We listen first, then act

We think it is really important to listen first.  We invest a lot of energy immersing ourselves in the community we are going to work with, to find out what issues are important to the community, and where this aligns with what we have to offer.  Then, we respond. The community is integral to coming up with the project concept and its design.

We know that community participation is essential – without it, we wouldn’t exist

Testigo Africa was established in 2009 following the request of Masai villagers to bring clean water to their village of Longido, Tanzania.  Our permaculture projects were also driven by a Masai community’s wish to improve access to fresh food by introducing sustainable food production to their village.  We know that a project won’t succeed unless it is asked for and owned by the community.  All our projects involve the community at all stages – from the initial idea through to delivery.  In all our projects with the Masai of Tanzania, we work and cooperate with local government, household heads and sub-village and village chairmen through all project stages.

We make sure our results are sustainable

Our results are sustainable because we work through a model of replication and exponential expansion.  We train project participants to become trainers themselves, who then go on to train their peers, parents and friends.  Some go on to become trainers in our next projects.  Each group we train in sustainable food production using permaculture techniques is provided with continued access to necessary tools and support.  All techniques are taught and implemented using locally available materials at low or negligible cost.

We build capacity, and keep it local

We employ local staff instead of expats and local members of the indigenous community that we are working with. Our Tanzania Project Assistant speaks Maa, Swahili and English.  Our original trainer in sustainable food production is a local who has more than eight years’ experience in agriculture projects including preparing permaculture demonstration plots and training communities.  We employ Masai trainers we have trained in Testigo's approach and model and who have shown themselves to be leaders by example by embracing the permaculture techniques in their own villages and homes, and we engage Masai tradesmen to carry out specialised work.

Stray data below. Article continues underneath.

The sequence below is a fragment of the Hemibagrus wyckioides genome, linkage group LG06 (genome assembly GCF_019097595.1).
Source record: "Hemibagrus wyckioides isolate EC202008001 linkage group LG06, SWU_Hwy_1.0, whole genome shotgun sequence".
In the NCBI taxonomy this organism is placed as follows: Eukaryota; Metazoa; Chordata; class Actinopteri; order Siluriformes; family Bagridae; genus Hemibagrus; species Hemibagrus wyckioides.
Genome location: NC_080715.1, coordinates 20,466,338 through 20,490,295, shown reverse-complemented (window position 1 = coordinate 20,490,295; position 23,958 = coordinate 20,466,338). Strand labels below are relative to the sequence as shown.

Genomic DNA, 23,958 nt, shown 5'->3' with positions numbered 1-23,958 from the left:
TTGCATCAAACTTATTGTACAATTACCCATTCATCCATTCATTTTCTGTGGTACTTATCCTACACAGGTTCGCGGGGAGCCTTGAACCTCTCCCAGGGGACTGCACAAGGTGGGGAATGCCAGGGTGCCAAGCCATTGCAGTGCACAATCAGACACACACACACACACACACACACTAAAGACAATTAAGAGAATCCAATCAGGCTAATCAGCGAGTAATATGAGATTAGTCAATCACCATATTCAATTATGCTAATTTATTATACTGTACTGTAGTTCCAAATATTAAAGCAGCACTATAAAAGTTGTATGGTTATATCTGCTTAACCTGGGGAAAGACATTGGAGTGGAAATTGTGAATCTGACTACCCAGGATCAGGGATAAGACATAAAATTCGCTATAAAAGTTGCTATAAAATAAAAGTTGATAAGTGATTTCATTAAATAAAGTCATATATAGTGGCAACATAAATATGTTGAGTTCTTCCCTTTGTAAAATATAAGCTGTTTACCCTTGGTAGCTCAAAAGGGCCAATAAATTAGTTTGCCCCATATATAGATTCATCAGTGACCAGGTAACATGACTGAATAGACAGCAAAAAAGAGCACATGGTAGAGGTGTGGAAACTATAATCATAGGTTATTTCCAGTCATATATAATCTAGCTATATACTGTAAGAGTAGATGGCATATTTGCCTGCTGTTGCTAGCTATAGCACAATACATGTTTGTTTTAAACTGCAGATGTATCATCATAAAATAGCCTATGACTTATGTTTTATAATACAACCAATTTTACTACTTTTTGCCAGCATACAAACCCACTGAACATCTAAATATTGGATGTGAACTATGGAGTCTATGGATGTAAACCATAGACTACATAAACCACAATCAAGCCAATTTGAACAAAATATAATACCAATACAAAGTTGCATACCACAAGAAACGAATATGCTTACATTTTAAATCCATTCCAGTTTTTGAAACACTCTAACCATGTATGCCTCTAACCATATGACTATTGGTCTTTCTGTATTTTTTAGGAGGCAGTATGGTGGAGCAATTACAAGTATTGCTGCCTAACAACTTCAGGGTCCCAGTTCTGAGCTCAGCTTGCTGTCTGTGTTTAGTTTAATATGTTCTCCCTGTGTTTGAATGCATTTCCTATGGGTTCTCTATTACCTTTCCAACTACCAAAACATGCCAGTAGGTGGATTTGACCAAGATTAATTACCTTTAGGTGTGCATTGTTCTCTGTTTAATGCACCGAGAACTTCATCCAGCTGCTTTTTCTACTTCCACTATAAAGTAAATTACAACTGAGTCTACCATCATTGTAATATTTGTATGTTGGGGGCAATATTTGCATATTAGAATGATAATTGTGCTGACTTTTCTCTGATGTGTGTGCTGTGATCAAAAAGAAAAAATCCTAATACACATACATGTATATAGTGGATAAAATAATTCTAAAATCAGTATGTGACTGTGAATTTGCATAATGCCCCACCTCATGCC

We come up with solutions that solve multiple problems simultaneously

We put a lot of effort into smart project design, to make sure we squeeze as much as we can out of every ounce of investment.  Our projects address multiple issues, rather than narrowly focusing on one.  Our model addresses food and water insecurity, gender inequality, poverty and poor health and education.

We think that development should be sustainable

Well yes, everyone says that. But what do we really mean?  To us, sustainable development means that the results of our projects can be sustained over time and our projects encourage environmentally and socially sustainable practices and build economic resilience.

Our projects deliver sustainable results

The on-training of women by beneficiaries in our project contributes to a streamlined project with ongoing and sustainable benefits.  Our pilot project demonstrated that training 100 women in one growing season can indirectly benefit 1,250 other women, men and children because of the on-training of women by those who have been trained.  Our trainee's stories demonstrate how families continue to benefit from their garden plots, as their main source of fresh food and as an income stream.

Our projects are socially sustainable

We ensure our projects are acceptable to the communities we work with.  We focus on women’s empowerment in a culturally appropriate way.  In our permaculture project we are introducing gender balance into new spheres of Masai life – food production is new, an opportunity to address gender inequality.

Our projects are ecologically sustainable and beneficial

Our permaculture project regenerates the natural environment and uses recycled materials.  We have a positive environmental impact through growing food on previously non-productive household owned land. 

Our project design is responsive

Our plans are flexible and nimble, allowing us to overcome barriers as the project unfolds.  We make sure we can work around external interruptions like cultural events.  We shift our focus to enthusiastic participants.  We respond effectively to barriers posed by the climate and pests.

We work with enthusiastic project participants

We only invest in people who are as excited as we are about what we can achieve.  We understand that there isn’t any point pushing people to change their lives and don’t waste precious resources doing so.

We start young

We appreciate the importance of multi-generational training and knowledge transfer, and the great privilege and honour of being an integral part of educating children in life skills that can truly change their futures.  Working with local teachers, we train students in primary and secondary schools, knowing that the training and school community gardens we help create not only instill new skills but provide greens for school meals.